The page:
New data from the Flathead City-County Health Department shows the vaccination rates for preventable diseases vary widely from school to school, with private Christian schools reporting among the lowest rates.
Last month, county health officials announced that immunization rates in Flathead County schools were on the decline, which is putting the community at risk for outbreak of disease.
According to the health department, the vaccination rate for measles, mumps and rubella in local schools in 2018-2019 was 92.6 percent, down from 93.7 percent in 2017-2018 and 93.9 percent in 2016-2017. Officials say that a vaccination rate of at least 95 percent is needed to prevent the spread of disease and protect children and community members.
The rate is even lower among Flathead County’s kindergarteners. For the 2018-2019 school year, only 87.7 percent of kindergarten students were effectively vaccinated, down from 91.3 percent the previous year.
At the request of the Flathead Beacon, the health department published school-specific vaccination information. The data was made available to the public online on Sept. 23.
Columbia Falls High School has one of the highest immunization rates in the county. As of December 2018, 97 percent of students were vaccinated for polio; 95.6 percent for varicella; 96.8 percent for measles, mumps and rubella; and 96.4 percent for diphtheria, tetanus and whooping cough (identified as the DTaP vaccination). Of the 661 students enrolled at the high school, 42 have been given religious exemptions, or 6.4 percent of the student population.
Montana law allows parents a religious exemption from getting their child vaccinated. The parent must fill out a form from the Montana Department of Public Health and Human Services, have it notarized and then submit it to the school. The religious exemption is only good for one year. Parents must re-apply each year.
Whitefish High School has a slightly lower vaccination rate than Columbia Falls with 93.6 percent of students vaccinated for polio; 91.4 percent for varicella; 93.4 percent for measles, mumps and rubella; and 93.8 percent for diphtheria, tetanus and whooping cough. Of the school’s 534 students, nearly 10 percent of students have a religious exemption. Bigfork High School has a similar exemption rate of 9.7 percent.
Vaccination rates at Kalispell’s two high schools are in the mid 90s. Of the 1,406 students at Flathead High, 82 have been given religious exemptions. Of the 1,261 students at Glacier High, 65 have been given exemptions.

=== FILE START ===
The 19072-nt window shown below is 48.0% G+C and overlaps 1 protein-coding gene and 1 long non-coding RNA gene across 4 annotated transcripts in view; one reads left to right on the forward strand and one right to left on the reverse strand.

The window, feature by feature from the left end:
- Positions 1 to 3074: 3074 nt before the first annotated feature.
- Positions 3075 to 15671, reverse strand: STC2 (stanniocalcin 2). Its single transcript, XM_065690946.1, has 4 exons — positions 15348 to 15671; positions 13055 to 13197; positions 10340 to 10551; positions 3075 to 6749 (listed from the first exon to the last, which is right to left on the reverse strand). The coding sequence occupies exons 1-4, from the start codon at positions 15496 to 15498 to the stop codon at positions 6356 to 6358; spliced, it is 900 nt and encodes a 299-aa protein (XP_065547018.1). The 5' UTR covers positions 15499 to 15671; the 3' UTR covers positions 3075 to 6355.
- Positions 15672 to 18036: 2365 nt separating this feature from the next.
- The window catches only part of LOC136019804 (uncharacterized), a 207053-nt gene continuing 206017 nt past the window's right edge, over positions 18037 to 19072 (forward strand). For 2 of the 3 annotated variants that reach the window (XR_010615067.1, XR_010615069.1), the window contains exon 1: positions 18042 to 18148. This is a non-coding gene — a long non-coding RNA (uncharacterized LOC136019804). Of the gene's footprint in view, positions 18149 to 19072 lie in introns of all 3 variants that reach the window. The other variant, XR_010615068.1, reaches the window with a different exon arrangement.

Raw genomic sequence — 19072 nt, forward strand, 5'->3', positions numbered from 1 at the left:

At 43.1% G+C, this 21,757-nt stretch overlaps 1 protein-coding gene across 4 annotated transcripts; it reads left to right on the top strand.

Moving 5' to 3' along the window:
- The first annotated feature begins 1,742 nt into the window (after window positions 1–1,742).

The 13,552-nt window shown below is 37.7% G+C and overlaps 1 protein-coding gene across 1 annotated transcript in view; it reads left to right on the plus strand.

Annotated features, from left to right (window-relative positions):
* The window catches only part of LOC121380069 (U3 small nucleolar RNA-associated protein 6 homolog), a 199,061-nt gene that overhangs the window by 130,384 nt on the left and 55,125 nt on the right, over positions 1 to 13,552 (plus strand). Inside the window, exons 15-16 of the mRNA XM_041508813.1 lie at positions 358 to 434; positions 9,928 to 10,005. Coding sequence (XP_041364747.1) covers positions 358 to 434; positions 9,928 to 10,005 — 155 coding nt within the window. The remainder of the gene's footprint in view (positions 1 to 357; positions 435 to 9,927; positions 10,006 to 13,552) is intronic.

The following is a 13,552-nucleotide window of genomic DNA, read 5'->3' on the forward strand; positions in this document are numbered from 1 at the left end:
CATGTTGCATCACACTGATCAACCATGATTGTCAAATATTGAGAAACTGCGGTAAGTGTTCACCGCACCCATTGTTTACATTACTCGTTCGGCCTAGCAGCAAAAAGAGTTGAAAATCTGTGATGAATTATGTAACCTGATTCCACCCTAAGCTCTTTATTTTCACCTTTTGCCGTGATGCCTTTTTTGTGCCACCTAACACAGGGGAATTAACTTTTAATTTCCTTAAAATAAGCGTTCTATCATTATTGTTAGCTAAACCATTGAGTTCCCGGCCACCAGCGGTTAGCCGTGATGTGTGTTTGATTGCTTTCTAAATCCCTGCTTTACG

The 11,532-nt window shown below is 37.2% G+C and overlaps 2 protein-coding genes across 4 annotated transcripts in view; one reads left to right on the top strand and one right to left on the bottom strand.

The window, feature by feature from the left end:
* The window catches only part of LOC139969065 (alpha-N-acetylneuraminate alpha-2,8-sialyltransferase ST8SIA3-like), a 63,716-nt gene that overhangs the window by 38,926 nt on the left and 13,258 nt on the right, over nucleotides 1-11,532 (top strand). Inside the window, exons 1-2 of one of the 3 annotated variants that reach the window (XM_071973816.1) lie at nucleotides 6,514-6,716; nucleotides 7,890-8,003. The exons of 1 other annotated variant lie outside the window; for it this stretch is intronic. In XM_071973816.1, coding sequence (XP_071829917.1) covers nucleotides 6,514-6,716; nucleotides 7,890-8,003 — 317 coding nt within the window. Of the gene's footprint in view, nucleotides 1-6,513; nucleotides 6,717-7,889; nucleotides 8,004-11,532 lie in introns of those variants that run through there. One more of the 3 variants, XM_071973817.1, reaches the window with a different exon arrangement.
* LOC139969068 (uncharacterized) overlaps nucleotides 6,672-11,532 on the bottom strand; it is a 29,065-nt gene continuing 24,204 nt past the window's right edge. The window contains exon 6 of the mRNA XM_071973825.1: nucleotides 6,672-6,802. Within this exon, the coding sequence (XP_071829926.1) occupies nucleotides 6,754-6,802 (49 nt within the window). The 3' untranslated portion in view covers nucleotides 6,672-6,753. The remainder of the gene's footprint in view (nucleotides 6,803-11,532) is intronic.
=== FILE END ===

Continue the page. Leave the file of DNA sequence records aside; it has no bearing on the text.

Non-rural public elementary and junior high schools in the county’s main towns typically had average vaccination rates in the low to mid or upper 90s, with Bigfork Elementary reporting the lowest at an average slightly below 90 percent. Hedges and Elrod in Kalispell and Muldown in Whitefish were also on the lower end, averaging about 90. Edgerton had the highest among elementary schools at above 95 across board, while Evergreen Junior High had the highest among middle schools at between 97 and 98 for all immunizations.
A number of private and rural schools — including Cayuse Prairie, Deer Park, Kila, Stillwater Christian, Trinity Lutheran, and Whitefish Christian Academy — have some of the lowest vaccination rates in the county. At Trinity Lutheran School in Kalispell, 22 percent of the student population, or 39 of the 177 enrolled students, have a religious exemption. As of December 2018, 83.1 percent of students at the school were vaccinated for polio; 76.3 percent were vaccinated for varicella; 79.7 percent were vaccinated for measles, mumps and rubella; and 82.5 percent were vaccinated for diphtheria, tetanus and whooping cough.
The vaccination rates at Stillwater Christian School were slightly lower at, respectively, 79.4 percent, 74.8 percent, 78 percent and 78.8 percent. Whitefish Christian Academy averaged in the mid 80s.
Health officials have said their goal is to get the countywide measles, mumps and rubella vaccination rate above 95 percent during the 2019-2020 school year.
Measles is highly contagious. If a measles case occurs within a school, children who are not vaccinated, including those with religious exemptions, are not allowed to attend school until the outbreak is over, which would be a minimum of three weeks. Those students would not be allowed to go to daycare and would be strongly discouraged from leaving their home.
Outbreaks of preventable diseases have made headlines in recent years, including in the Pacific Northwest. Earlier this year, in April, the Centers for Disease Control and Prevention announced there were more than 690 cases of measles in 22 states. It was the greatest number of cases reported in the United States since the disease was eliminated in 2000. Most of the outbreak was centered in Washington and New York. Earlier this year, New York Gov. Andrew Cuomo signed a law barring any un-vaccinated student from going to school.
Lisa Dennison, infections disease prevention and control supervisor for Flathead County, said officials want to make the school-specific information publicly available in the hopes of encouraging parents to get their children vaccinated.
“If we see an immunization rate below 95 percent at a school, we’re really concerned that an outbreak at that school would impact a lot of children,” she said. “By releasing this school-specific information, we hope it will lead to more awareness and engagement in the community and thus lead to an increase in immunization rates.”
The school-specific data can be found on the Flathead City-County Health Department website, FlatheadHealth.org, under data and reports.
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